He was telling me that he got bored playing the blues changes and started to play other changes, harmony, with the songs other than the basic chords. The band could not accept his creativity and fired him for trying to express himself in and individual way. This goes on in any form of music people are not allowed to be creative. I do not know what the answer is about this one, but I have had this problem all my life. People have had a comment when they watch me perform you do not move you just stand there. Well, the music is the center of attention not me is my answer.

With the lack of music education in the schools there is not any answer to this question. There is just too much ignorance out there for music.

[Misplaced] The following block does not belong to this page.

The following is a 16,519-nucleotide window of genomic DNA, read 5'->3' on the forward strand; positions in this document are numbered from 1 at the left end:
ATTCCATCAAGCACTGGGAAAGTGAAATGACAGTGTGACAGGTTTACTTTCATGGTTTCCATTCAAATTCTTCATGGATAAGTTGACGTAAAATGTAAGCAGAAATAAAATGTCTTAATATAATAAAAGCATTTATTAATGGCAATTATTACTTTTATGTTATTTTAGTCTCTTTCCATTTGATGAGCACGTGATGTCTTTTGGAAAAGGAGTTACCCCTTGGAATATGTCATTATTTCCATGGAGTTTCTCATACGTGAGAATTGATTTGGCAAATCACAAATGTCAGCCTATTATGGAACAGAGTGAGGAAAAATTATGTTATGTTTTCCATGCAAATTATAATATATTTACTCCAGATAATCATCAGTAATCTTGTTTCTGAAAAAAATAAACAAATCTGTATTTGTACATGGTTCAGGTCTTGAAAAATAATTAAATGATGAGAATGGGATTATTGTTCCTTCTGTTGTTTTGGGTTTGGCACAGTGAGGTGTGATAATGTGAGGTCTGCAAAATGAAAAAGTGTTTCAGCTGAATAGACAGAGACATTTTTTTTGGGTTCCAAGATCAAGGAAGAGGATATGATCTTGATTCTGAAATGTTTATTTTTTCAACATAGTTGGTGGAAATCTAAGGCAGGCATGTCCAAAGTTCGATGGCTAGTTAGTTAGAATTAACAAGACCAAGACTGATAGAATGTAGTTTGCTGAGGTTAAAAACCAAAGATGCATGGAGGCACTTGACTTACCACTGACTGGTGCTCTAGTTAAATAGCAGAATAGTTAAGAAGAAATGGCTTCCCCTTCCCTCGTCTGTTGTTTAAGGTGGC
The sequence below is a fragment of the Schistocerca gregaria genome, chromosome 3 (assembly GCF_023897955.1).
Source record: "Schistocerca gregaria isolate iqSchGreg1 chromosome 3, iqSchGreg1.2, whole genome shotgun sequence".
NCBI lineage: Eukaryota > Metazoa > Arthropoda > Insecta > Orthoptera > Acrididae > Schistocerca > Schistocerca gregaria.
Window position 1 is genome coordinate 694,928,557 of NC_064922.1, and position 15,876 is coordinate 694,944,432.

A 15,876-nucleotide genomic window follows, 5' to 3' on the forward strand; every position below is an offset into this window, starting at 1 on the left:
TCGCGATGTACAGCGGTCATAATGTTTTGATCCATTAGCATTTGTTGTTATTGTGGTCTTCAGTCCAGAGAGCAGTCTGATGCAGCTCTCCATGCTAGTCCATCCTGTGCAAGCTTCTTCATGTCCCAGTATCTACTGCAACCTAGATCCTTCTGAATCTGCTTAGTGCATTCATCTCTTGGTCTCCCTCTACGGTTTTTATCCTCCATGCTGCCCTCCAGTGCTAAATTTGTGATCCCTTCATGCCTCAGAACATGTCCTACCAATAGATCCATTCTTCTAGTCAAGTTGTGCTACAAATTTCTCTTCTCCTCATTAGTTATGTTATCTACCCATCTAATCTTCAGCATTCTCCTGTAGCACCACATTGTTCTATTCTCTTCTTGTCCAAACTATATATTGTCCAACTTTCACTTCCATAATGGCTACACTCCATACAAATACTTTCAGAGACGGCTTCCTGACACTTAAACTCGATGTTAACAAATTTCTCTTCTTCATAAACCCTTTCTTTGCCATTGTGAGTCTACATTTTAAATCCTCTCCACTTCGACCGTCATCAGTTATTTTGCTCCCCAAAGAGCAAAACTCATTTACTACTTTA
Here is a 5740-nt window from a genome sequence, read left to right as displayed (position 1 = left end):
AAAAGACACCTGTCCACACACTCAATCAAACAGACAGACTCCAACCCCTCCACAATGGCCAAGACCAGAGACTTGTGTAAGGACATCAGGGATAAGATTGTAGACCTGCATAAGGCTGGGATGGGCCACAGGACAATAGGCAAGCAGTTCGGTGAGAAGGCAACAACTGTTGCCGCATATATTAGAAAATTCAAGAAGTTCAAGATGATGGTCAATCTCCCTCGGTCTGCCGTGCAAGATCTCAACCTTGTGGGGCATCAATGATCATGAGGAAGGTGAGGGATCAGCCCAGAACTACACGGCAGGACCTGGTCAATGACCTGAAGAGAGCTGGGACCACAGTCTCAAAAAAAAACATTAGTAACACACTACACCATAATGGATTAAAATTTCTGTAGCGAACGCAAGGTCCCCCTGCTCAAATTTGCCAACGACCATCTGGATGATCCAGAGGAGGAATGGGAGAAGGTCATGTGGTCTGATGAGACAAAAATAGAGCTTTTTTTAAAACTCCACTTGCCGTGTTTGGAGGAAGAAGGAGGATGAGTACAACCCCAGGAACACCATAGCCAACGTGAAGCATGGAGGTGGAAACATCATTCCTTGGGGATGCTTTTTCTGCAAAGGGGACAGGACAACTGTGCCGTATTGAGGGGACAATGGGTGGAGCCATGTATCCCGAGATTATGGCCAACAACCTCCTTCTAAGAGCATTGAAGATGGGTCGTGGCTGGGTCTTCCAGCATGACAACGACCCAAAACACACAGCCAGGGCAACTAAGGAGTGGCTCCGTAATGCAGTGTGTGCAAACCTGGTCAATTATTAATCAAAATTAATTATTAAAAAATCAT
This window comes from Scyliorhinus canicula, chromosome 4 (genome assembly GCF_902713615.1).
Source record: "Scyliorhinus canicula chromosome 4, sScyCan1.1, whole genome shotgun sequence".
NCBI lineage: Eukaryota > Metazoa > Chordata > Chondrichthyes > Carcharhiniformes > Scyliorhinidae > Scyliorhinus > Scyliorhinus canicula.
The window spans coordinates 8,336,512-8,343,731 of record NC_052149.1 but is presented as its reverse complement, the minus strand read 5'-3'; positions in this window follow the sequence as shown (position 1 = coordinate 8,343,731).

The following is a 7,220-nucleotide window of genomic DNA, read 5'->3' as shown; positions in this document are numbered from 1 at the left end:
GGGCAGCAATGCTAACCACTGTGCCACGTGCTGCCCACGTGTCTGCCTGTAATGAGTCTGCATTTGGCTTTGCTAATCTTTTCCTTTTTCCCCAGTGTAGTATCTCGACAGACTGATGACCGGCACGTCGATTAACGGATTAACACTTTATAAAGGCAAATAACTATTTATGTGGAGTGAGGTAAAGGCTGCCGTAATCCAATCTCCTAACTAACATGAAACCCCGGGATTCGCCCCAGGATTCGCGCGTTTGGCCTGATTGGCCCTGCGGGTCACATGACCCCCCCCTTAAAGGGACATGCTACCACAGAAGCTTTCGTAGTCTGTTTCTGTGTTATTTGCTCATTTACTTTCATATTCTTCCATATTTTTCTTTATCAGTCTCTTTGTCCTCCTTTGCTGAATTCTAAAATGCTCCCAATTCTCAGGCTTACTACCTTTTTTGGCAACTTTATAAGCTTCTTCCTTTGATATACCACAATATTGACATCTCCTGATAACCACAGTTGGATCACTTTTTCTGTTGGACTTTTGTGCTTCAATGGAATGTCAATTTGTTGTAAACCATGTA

The vocal nightmare is a nightmare and has hurt music in so many ways. They now call vocalist jazz musicians. To me this is such a joke it is too me just another way to sell more records and to promote the publishing rights of the publishing companies to make more money.

It has nothing to do with music. This was the great shock to me after living in NYC for so many years. All NYC is about is how to make more money using whatever market segment they could come up with. It was never about art or culture. This is the strange point about NYC. You can see this idea every night on David Letterman show the band that plays everything and nothing at the same time. This is NYC music. This is why I do not miss it.